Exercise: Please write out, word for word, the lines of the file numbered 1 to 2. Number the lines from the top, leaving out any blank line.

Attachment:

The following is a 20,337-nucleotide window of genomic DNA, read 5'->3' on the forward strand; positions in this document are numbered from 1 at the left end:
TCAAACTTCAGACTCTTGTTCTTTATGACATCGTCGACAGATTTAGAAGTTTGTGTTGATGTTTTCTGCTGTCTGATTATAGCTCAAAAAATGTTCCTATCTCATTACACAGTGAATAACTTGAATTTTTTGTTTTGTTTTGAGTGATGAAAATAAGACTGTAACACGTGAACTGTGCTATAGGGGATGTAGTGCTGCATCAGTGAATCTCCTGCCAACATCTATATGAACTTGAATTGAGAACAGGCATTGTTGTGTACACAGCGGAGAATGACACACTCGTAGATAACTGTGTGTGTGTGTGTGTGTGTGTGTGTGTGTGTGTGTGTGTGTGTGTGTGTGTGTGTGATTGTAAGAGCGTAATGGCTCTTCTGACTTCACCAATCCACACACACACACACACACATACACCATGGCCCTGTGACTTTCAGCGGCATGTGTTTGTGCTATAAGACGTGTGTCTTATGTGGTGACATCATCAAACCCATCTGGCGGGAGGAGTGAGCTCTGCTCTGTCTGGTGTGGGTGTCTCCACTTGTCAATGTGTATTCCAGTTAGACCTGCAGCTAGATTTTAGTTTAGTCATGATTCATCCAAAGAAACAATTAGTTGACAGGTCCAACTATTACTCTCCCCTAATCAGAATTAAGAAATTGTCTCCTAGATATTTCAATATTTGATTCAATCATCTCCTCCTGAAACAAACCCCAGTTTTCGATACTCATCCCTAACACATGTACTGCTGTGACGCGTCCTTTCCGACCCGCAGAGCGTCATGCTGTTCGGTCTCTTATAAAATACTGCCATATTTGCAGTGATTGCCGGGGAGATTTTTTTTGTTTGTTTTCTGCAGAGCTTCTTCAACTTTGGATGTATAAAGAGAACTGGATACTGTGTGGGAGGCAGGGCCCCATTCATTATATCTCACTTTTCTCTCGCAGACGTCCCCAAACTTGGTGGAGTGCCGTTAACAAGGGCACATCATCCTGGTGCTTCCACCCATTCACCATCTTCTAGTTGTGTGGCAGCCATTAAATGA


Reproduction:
The following is a 20,337-nucleotide window of genomic DNA, read 5'->3' on the forward strand; positions in this document are numbered from 1 at the left end:
TCAAACTTCAGACTCTTGTTCTTTATGACATCGTCGACAGATTTAGAAGTTTGTGTTGATGTTTTCTGCTGTCTGATTATAGCTCAAAAAATGTTCCTATCTCATTACACAGTGAATAACTTGAATTTTTTGTTTTGTTTTGAGTGATGAAAATAAGACTGTAACACGTGAACTGTGCTATAGGGGATGTAGTGCTGCATCAGTGAATCTCCTGCCAACATCTATATGAACTTGAATTGAGAACAGGCATTGTTGTGTACACAGCGGAGAATGACACACTCGTAGATAACTGTGTGTGTGTGTGTGTGTGTGTGTGTGTGTGTGTGTGTGTGTGTGTGTGTGTGTGTGATTGTAAGAGCGTAATGGCTCTTCTGACTTCACCAATCCACACACACACACACACACATACACCATGGCCCTGTGACTTTCAGCGGCATGTGTTTGTGCTATAAGACGTGTGTCTTATGTGGTGACATCATCAAACCCATCTGGCGGGAGGAGTGAGCTCTGCTCTGTCTGGTGTGGGTGTCTCCACTTGTCAATGTGTATTCCAGTTAGACCTGCAGCTAGATTTTAGTTTAGTCATGATTCATCCAAAGAAACAATTAGTTGACAGGTCCAACTATTACTCTCCCCTAATCAGAATTAAGAAATTGTCTCCTAGATATTTCAATATTTGATTCAATCATCTCCTCCTGAAACAAACCCCAGTTTTCGATACTCATCCCTAACACATGTACTGCTGTGACGCGTCCTTTCCGACCCGCAGAGCGTCATGCTGTTCGGTCTCTTATAAAATACTGCCATATTTGCAGTGATTGCCGGGGAGATTTTTTTTGTTTGTTTTCTGCAGAGCTTCTTCAACTTTGGATGTATAAAGAGAACTGGATACTGTGTGGGAGGCAGGGCCCCATTCATTATATCTCACTTTTCTCTCGCAGACGTCCCCAAACTTGGTGGAGTGCCGTTAACAAGGGCACATCATCCTGGTGCTTCCACCCATTCACCATCTTCTAGTTGTGTGGCAGCCATTAAATGA